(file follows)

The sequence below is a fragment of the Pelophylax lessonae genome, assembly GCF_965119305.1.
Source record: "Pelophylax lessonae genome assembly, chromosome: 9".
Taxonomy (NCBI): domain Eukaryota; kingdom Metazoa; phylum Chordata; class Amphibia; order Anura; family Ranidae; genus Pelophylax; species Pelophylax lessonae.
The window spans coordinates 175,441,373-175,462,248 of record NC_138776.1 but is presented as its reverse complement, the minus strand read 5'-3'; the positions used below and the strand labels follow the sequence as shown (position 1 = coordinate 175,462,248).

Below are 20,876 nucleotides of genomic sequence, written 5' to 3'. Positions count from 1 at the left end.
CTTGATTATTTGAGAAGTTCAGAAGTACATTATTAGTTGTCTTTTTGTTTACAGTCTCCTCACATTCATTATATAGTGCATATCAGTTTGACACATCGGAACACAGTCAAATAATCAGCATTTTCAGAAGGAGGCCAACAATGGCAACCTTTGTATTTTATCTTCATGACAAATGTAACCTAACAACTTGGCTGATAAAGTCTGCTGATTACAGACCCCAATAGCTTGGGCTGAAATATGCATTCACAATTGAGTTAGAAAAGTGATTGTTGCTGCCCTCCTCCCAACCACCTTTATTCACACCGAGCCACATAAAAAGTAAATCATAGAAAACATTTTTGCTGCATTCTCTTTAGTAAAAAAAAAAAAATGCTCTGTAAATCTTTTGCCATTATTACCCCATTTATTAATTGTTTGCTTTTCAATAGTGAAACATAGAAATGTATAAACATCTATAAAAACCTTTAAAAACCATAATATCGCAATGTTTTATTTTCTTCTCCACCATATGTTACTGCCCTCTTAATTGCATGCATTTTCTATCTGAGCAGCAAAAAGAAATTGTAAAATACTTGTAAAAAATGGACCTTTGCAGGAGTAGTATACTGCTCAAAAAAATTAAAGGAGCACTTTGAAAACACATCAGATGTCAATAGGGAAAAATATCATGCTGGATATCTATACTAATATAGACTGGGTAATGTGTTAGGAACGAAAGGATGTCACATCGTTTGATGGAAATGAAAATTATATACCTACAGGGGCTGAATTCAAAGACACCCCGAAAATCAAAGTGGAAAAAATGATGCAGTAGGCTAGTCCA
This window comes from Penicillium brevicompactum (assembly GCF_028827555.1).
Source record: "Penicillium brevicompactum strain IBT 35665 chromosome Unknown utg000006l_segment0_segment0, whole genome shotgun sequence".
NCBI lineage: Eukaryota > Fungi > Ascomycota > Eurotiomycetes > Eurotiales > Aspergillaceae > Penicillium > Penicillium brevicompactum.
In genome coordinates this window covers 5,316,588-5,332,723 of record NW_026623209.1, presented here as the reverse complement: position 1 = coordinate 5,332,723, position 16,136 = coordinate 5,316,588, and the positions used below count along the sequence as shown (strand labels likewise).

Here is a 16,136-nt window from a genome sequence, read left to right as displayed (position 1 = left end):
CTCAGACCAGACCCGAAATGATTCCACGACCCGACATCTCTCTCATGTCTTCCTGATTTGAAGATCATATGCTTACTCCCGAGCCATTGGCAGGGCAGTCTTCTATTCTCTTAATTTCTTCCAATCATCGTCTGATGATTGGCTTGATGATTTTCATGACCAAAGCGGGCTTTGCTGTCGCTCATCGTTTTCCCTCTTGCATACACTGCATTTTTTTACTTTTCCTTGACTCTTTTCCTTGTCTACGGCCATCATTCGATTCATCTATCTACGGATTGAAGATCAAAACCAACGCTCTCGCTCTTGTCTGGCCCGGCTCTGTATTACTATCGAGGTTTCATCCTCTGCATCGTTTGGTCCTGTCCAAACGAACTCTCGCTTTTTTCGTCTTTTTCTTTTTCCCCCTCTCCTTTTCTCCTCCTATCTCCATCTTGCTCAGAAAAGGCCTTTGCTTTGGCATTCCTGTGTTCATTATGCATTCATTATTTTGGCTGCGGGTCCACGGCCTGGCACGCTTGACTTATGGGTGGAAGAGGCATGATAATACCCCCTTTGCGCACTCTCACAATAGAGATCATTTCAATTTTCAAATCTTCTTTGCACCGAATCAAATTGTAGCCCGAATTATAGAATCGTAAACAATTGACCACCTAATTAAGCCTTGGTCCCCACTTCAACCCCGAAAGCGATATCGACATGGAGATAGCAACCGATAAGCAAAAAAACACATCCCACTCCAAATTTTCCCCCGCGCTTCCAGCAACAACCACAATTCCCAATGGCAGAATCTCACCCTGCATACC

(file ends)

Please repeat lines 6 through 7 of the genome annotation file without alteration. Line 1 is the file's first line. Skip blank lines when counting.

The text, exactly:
CTTGATTATTTGAGAAGTTCAGAAGTACATTATTAGTTGTCTTTTTGTTTACAGTCTCCTCACATTCATTATATAGTGCATATCAGTTTGACACATCGGAACACAGTCAAATAATCAGCATTTTCAGAAGGAGGCCAACAATGGCAACCTTTGTATTTTATCTTCATGACAAATGTAACCTAACAACTTGGCTGATAAAGTCTGCTGATTACAGACCCCAATAGCTTGGGCTGAAATATGCATTCACAATTGAGTTAGAAAAGTGATTGTTGCTGCCCTCCTCCCAACCACCTTTATTCACACCGAGCCACATAAAAAGTAAATCATAGAAAACATTTTTGCTGCATTCTCTTTAGTAAAAAAAAAAAAATGCTCTGTAAATCTTTTGCCATTATTACCCCATTTATTAATTGTTTGCTTTTCAATAGTGAAACATAGAAATGTATAAACATCTATAAAAACCTTTAAAAACCATAATATCGCAATGTTTTATTTTCTTCTCCACCATATGTTACTGCCCTCTTAATTGCATGCATTTTCTATCTGAGCAGCAAAAAGAAATTGTAAAATACTTGTAAAAAATGGACCTTTGCAGGAGTAGTATACTGCTCAAAAAAATTAAAGGAGCACTTTGAAAACACATCAGATGTCAATAGGGAAAAATATCATGCTGGATATCTATACTAATATAGACTGGGTAATGTGTTAGGAACGAAAGGATGTCACATCGTTTGATGGAAATGAAAATTATATACCTACAGGGGCTGAATTCAAAGACACCCCGAAAATCAAAGTGGAAAAAATGATGCAGTAGGCTAGTCCA
This window comes from Penicillium brevicompactum (assembly GCF_028827555.1).